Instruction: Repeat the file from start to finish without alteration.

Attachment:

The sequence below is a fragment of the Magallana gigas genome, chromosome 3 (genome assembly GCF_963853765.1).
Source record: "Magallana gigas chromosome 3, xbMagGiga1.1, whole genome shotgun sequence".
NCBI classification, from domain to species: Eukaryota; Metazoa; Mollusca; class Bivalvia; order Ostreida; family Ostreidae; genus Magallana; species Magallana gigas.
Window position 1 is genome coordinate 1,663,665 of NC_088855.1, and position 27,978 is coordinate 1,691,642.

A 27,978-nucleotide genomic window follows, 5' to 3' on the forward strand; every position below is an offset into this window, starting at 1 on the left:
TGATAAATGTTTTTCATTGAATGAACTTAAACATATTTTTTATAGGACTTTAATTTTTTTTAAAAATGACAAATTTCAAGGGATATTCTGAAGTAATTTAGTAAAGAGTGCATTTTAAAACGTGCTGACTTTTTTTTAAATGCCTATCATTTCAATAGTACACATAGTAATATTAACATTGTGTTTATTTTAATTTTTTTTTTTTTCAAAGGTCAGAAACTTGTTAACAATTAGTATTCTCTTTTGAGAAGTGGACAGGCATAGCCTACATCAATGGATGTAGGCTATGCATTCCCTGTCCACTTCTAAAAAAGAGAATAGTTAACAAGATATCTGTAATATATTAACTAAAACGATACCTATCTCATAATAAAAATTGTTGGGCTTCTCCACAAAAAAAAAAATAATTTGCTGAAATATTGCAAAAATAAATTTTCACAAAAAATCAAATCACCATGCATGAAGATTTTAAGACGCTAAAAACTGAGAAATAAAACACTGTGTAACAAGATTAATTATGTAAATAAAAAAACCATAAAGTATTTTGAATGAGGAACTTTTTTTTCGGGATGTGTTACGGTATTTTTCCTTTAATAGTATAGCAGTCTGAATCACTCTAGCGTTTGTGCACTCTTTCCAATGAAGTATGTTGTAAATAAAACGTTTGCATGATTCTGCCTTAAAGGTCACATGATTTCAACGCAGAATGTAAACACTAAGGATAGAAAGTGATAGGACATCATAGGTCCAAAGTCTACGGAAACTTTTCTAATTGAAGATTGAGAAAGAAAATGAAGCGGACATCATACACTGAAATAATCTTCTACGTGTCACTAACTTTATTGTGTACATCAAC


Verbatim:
The sequence below is a fragment of the Magallana gigas genome, chromosome 3 (genome assembly GCF_963853765.1).
Source record: "Magallana gigas chromosome 3, xbMagGiga1.1, whole genome shotgun sequence".
NCBI classification, from domain to species: Eukaryota; Metazoa; Mollusca; class Bivalvia; order Ostreida; family Ostreidae; genus Magallana; species Magallana gigas.
Window position 1 is genome coordinate 1,663,665 of NC_088855.1, and position 27,978 is coordinate 1,691,642.

A 27,978-nucleotide genomic window follows, 5' to 3' on the forward strand; every position below is an offset into this window, starting at 1 on the left:
TGATAAATGTTTTTCATTGAATGAACTTAAACATATTTTTTATAGGACTTTAATTTTTTTTAAAAATGACAAATTTCAAGGGATATTCTGAAGTAATTTAGTAAAGAGTGCATTTTAAAACGTGCTGACTTTTTTTTAAATGCCTATCATTTCAATAGTACACATAGTAATATTAACATTGTGTTTATTTTAATTTTTTTTTTTTTCAAAGGTCAGAAACTTGTTAACAATTAGTATTCTCTTTTGAGAAGTGGACAGGCATAGCCTACATCAATGGATGTAGGCTATGCATTCCCTGTCCACTTCTAAAAAAGAGAATAGTTAACAAGATATCTGTAATATATTAACTAAAACGATACCTATCTCATAATAAAAATTGTTGGGCTTCTCCACAAAAAAAAAAATAATTTGCTGAAATATTGCAAAAATAAATTTTCACAAAAAATCAAATCACCATGCATGAAGATTTTAAGACGCTAAAAACTGAGAAATAAAACACTGTGTAACAAGATTAATTATGTAAATAAAAAAACCATAAAGTATTTTGAATGAGGAACTTTTTTTTCGGGATGTGTTACGGTATTTTTCCTTTAATAGTATAGCAGTCTGAATCACTCTAGCGTTTGTGCACTCTTTCCAATGAAGTATGTTGTAAATAAAACGTTTGCATGATTCTGCCTTAAAGGTCACATGATTTCAACGCAGAATGTAAACACTAAGGATAGAAAGTGATAGGACATCATAGGTCCAAAGTCTACGGAAACTTTTCTAATTGAAGATTGAGAAAGAAAATGAAGCGGACATCATACACTGAAATAATCTTCTACGTGTCACTAACTTTATTGTGTACATCAAC